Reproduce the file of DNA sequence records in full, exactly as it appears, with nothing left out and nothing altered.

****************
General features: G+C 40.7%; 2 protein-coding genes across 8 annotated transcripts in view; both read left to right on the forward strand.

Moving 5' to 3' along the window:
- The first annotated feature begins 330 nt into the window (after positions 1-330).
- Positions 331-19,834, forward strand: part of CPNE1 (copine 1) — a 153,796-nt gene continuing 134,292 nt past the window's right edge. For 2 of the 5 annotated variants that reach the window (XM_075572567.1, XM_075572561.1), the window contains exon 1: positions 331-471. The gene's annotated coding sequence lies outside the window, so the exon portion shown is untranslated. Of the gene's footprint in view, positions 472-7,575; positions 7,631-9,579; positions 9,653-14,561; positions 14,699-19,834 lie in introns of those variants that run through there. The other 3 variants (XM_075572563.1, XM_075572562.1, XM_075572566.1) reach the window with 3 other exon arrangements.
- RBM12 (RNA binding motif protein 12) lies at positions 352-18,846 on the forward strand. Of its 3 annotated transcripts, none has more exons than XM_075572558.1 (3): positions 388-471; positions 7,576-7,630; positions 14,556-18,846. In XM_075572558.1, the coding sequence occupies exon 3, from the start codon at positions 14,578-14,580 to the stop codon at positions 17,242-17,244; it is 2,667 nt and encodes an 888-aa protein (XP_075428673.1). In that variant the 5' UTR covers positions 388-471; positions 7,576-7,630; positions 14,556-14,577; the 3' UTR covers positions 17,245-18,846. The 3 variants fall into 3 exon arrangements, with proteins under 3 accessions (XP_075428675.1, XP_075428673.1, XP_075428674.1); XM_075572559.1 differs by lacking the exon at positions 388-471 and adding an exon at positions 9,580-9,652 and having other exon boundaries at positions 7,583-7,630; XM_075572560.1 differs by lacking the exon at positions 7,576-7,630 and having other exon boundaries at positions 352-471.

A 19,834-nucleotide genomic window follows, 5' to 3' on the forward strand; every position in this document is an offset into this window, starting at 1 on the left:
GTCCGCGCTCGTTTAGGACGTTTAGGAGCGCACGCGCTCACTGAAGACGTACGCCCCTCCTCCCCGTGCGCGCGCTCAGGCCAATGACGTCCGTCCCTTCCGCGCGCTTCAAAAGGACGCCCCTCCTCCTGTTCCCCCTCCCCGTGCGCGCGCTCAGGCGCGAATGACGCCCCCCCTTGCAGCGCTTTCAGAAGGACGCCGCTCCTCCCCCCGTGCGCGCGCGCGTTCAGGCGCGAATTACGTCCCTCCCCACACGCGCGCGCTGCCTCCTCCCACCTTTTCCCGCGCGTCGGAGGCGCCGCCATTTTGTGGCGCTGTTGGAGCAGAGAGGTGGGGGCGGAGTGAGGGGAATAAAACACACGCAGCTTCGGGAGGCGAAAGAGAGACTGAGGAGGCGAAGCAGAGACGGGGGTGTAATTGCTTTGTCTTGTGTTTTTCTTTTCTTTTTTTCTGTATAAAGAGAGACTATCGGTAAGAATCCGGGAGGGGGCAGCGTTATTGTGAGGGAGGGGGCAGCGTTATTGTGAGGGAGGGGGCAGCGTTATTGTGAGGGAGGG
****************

General features: G+C 40.7%; 2 protein-coding genes across 8 annotated transcripts in view; both read left to right on the forward strand.

Moving 5' to 3' along the window:
- The first annotated feature begins 330 nt into the window (after positions 1-330).
- Positions 331-19,834, forward strand: part of CPNE1 (copine 1) — a 153,796-nt gene continuing 134,292 nt past the window's right edge. For 2 of the 5 annotated variants that reach the window (XM_075572567.1, XM_075572561.1), the window contains exon 1: positions 331-471. The gene's annotated coding sequence lies outside the window, so the exon portion shown is untranslated. Of the gene's footprint in view, positions 472-7,575; positions 7,631-9,579; positions 9,653-14,561; positions 14,699-19,834 lie in introns of those variants that run through there. The other 3 variants (XM_075572563.1, XM_075572562.1, XM_075572566.1) reach the window with 3 other exon arrangements.
- RBM12 (RNA binding motif protein 12) lies at positions 352-18,846 on the forward strand. Of its 3 annotated transcripts, none has more exons than XM_075572558.1 (3): positions 388-471; positions 7,576-7,630; positions 14,556-18,846. In XM_075572558.1, the coding sequence occupies exon 3, from the start codon at positions 14,578-14,580 to the stop codon at positions 17,242-17,244; it is 2,667 nt and encodes an 888-aa protein (XP_075428673.1). In that variant the 5' UTR covers positions 388-471; positions 7,576-7,630; positions 14,556-14,577; the 3' UTR covers positions 17,245-18,846. The 3 variants fall into 3 exon arrangements, with proteins under 3 accessions (XP_075428675.1, XP_075428673.1, XP_075428674.1); XM_075572559.1 differs by lacking the exon at positions 388-471 and adding an exon at positions 9,580-9,652 and having other exon boundaries at positions 7,583-7,630; XM_075572560.1 differs by lacking the exon at positions 7,576-7,630 and having other exon boundaries at positions 352-471.

A 19,834-nucleotide genomic window follows, 5' to 3' on the forward strand; every position in this document is an offset into this window, starting at 1 on the left:
GTCCGCGCTCGTTTAGGACGTTTAGGAGCGCACGCGCTCACTGAAGACGTACGCCCCTCCTCCCCGTGCGCGCGCTCAGGCCAATGACGTCCGTCCCTTCCGCGCGCTTCAAAAGGACGCCCCTCCTCCTGTTCCCCCTCCCCGTGCGCGCGCTCAGGCGCGAATGACGCCCCCCCTTGCAGCGCTTTCAGAAGGACGCCGCTCCTCCCCCCGTGCGCGCGCGCGTTCAGGCGCGAATTACGTCCCTCCCCACACGCGCGCGCTGCCTCCTCCCACCTTTTCCCGCGCGTCGGAGGCGCCGCCATTTTGTGGCGCTGTTGGAGCAGAGAGGTGGGGGCGGAGTGAGGGGAATAAAACACACGCAGCTTCGGGAGGCGAAAGAGAGACTGAGGAGGCGAAGCAGAGACGGGGGTGTAATTGCTTTGTCTTGTGTTTTTCTTTTCTTTTTTTCTGTATAAAGAGAGACTATCGGTAAGAATCCGGGAGGGGGCAGCGTTATTGTGAGGGAGGGGGCAGCGTTATTGTGAGGGAGGGGGCAGCGTTATTGTGAGGGAGGG